Spectrum 2.0

Review of 'Vulcan'

Rating:5 User: Matt_B

Vulcan was the fourth wargame from R. T. Smith. It concentrates on the latter half of the North Africa campaign, after the events of the earlier game Desert Rats and the allied landings in Morocco and Algiera of Operation Torch. The allied armies now have the Axis forces bottled up in Tunisia, although there's still much fighting to be done. As with previous games there are numerous scenarios varying from short introductory ones to lengthy set pieces.

The most interesting scenario is the battle of Kasserine. Historically, the Axis forces under Rommell gave the, still inexperienced, US first armoured division something of a mauling. However, in the game, it's a fast moving battle with plenty of opportunities for both sides. Other scenarios include the race for Tunis, where the Allies had a brief opportunity to cut off the Axis forces entirely, and the decisive Operation Vulcan, after which the game is named.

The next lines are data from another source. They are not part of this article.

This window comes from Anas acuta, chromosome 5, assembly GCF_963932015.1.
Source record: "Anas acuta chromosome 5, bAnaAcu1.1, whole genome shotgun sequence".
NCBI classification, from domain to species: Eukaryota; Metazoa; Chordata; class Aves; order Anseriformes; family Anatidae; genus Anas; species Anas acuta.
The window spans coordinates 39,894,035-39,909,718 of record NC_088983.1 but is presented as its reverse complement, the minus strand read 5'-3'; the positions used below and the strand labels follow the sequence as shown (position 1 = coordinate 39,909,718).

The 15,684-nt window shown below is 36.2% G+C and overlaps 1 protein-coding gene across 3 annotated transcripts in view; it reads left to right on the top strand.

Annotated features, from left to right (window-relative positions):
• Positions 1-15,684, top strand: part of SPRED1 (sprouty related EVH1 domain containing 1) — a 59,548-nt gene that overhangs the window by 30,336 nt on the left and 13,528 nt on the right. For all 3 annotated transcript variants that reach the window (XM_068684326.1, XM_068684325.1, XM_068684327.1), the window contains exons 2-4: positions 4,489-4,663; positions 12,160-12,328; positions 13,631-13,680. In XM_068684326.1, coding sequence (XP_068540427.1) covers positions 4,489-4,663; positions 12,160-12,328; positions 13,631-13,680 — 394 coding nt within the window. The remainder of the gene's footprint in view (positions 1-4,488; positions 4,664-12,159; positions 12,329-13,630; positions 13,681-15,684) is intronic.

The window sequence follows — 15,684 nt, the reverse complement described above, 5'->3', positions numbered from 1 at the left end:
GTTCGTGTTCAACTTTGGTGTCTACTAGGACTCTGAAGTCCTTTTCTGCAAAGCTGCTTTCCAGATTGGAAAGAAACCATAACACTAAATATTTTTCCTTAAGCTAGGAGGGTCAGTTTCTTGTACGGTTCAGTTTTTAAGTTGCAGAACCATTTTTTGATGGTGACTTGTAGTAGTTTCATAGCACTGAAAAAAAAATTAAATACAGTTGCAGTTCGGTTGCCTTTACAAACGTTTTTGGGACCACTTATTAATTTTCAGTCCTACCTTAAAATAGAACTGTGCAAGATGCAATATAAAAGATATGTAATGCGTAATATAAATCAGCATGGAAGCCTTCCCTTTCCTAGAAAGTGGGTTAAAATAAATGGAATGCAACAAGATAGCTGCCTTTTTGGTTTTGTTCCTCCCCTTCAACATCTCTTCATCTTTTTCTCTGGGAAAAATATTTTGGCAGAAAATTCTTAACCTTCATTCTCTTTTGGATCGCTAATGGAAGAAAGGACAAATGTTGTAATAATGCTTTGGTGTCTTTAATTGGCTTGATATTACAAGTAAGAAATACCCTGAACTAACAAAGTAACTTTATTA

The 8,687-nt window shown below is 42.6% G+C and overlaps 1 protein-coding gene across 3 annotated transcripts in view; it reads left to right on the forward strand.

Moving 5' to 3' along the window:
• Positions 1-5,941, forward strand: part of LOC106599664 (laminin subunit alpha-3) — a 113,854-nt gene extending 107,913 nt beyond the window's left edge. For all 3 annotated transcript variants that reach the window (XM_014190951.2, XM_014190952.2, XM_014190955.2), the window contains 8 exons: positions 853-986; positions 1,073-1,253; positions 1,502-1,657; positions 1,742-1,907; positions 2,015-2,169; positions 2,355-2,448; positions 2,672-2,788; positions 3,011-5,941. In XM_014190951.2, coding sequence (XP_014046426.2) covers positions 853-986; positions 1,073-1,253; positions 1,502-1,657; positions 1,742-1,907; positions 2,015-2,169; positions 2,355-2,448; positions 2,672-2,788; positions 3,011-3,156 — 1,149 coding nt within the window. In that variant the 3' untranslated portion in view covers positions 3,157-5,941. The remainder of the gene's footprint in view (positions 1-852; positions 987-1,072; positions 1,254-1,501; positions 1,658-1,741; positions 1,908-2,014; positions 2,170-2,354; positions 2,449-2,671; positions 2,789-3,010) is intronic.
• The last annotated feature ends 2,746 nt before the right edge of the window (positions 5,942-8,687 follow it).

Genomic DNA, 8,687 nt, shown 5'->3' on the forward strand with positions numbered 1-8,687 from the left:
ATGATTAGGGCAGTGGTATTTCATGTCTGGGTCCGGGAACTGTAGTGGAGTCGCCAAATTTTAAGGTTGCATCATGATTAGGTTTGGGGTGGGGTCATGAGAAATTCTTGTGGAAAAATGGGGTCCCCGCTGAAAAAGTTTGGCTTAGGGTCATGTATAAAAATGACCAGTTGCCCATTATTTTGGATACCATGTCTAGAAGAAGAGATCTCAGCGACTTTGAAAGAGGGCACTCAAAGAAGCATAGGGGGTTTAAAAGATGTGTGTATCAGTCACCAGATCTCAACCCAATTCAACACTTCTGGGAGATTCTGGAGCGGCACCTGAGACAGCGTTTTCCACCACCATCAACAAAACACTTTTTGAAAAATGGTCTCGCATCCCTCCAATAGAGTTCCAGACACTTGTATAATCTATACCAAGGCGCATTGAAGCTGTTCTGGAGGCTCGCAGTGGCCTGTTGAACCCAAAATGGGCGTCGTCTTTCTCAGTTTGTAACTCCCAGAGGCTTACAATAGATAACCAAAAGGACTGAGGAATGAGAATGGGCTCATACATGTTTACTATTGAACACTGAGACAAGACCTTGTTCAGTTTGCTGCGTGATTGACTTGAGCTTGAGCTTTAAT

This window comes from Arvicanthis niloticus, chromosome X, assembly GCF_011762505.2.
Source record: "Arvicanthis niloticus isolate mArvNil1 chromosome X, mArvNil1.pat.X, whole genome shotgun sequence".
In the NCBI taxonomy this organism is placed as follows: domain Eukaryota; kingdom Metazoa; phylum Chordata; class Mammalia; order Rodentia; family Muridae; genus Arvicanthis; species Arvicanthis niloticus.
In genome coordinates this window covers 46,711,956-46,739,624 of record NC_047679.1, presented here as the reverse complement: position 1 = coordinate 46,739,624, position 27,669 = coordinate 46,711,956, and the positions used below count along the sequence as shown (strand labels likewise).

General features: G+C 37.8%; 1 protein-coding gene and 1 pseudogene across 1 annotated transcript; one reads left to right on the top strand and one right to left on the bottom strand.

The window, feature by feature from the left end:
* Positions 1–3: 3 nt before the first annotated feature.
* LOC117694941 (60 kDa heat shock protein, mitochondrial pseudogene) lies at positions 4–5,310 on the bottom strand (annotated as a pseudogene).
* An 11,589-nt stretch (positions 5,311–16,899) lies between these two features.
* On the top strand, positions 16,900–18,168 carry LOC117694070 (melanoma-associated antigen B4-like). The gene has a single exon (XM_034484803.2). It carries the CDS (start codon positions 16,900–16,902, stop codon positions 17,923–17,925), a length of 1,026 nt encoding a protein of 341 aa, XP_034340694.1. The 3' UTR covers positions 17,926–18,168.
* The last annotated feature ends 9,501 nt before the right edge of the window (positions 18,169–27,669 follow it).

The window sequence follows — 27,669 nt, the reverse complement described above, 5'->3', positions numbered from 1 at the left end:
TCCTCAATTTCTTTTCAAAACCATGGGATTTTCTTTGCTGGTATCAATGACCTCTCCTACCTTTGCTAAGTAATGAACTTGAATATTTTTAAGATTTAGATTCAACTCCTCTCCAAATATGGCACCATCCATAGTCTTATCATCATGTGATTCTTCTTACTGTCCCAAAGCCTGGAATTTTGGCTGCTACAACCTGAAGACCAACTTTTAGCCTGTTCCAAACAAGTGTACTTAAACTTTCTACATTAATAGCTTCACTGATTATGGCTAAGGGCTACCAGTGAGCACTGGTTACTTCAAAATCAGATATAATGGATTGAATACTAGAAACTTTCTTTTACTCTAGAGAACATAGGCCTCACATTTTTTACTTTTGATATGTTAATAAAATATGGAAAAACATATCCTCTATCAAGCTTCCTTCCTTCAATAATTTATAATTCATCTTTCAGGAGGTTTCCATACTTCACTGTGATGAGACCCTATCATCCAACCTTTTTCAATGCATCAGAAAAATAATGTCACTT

There are a number of minor improvements over the interface in Desert Rats, such as the ability to pass over a unit until later in the turn - allowing you to assess the strength and supply of all our forces first - although mostly they share the same features. Additionally though weather and air support become more of a factor. Hidden movement makes it more difficult to plan a strategy and caution is essential for you not to bump into strong enemy units by accident. The computer AI works much better than in Desert Rats as the random factors of the weather stop it being too predictable and the hidden movement serves to mask the worst of its strategic failings.

Overall, Vulcan remains the pinnacle of strategic war-gaming on the Spectrum and, graphics aside, is still the equal of the better PC strategy games today. An exciting recent development was the production of some additional scenarios by hacking the database for the program. These can be downloaded from WoS and include Operation Torch, and the invasion and liberation of Crete.